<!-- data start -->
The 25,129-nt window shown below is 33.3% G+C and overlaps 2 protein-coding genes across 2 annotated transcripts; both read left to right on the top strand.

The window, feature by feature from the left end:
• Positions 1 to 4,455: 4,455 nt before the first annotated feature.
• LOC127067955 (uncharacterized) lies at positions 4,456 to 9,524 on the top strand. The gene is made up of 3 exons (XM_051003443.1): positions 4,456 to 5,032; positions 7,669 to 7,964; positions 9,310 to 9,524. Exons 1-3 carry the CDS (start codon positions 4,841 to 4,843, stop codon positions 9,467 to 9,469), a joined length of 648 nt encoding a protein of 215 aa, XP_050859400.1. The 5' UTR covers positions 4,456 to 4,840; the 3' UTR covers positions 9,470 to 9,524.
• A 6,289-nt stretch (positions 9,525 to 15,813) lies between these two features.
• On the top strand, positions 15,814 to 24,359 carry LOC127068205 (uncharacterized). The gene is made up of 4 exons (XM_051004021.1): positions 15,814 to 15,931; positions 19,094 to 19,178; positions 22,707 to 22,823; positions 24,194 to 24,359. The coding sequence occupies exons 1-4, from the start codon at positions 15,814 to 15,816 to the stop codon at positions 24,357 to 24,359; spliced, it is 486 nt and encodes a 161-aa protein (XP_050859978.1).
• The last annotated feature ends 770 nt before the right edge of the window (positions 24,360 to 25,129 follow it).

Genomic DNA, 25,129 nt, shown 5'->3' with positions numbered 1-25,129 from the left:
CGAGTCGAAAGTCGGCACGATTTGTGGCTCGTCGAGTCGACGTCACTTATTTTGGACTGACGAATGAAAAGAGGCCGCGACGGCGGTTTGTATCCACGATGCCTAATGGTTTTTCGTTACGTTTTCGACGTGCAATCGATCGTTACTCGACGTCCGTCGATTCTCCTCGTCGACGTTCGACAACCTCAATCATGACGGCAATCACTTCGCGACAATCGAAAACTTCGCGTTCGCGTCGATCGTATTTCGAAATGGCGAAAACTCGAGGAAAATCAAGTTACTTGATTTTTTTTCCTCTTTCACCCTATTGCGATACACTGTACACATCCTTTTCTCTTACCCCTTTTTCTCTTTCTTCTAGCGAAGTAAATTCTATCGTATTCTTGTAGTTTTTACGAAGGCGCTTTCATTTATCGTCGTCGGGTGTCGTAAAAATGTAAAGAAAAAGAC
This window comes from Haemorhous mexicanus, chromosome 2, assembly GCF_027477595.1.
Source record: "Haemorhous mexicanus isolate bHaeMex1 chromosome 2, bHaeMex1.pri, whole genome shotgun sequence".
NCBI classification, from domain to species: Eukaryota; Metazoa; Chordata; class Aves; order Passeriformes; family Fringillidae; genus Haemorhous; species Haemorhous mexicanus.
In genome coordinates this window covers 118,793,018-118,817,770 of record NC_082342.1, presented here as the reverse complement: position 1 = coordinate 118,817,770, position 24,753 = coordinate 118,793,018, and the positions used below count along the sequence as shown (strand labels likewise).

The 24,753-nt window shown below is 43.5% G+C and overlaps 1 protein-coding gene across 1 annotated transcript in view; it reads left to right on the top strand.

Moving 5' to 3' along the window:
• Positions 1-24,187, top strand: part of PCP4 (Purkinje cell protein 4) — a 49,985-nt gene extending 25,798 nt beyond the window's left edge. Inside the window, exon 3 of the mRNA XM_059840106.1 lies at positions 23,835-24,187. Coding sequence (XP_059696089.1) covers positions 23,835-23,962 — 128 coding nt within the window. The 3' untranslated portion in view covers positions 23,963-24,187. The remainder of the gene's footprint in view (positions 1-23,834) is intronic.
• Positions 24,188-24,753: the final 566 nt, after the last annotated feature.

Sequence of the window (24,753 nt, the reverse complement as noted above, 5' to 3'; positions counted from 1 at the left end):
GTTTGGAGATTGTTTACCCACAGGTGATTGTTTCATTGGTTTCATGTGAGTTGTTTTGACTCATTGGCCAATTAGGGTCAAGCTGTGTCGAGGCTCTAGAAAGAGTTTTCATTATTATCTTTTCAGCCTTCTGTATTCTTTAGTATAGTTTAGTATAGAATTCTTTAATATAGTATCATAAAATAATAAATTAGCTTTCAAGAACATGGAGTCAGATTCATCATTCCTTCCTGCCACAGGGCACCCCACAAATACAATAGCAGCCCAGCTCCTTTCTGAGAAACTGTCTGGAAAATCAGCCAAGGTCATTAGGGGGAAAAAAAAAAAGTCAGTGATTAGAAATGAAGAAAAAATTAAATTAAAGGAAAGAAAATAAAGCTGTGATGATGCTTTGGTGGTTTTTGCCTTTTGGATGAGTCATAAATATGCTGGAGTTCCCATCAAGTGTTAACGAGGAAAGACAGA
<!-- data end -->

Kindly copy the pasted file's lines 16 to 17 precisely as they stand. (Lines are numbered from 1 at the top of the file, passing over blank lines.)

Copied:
• Positions 1-24,187, top strand: part of PCP4 (Purkinje cell protein 4) — a 49,985-nt gene extending 25,798 nt beyond the window's left edge. Inside the window, exon 3 of the mRNA XM_059840106.1 lies at positions 23,835-24,187. Coding sequence (XP_059696089.1) covers positions 23,835-23,962 — 128 coding nt within the window. The 3' untranslated portion in view covers positions 23,963-24,187. The remainder of the gene's footprint in view (positions 1-23,834) is intronic.
• Positions 24,188-24,753: the final 566 nt, after the last annotated feature.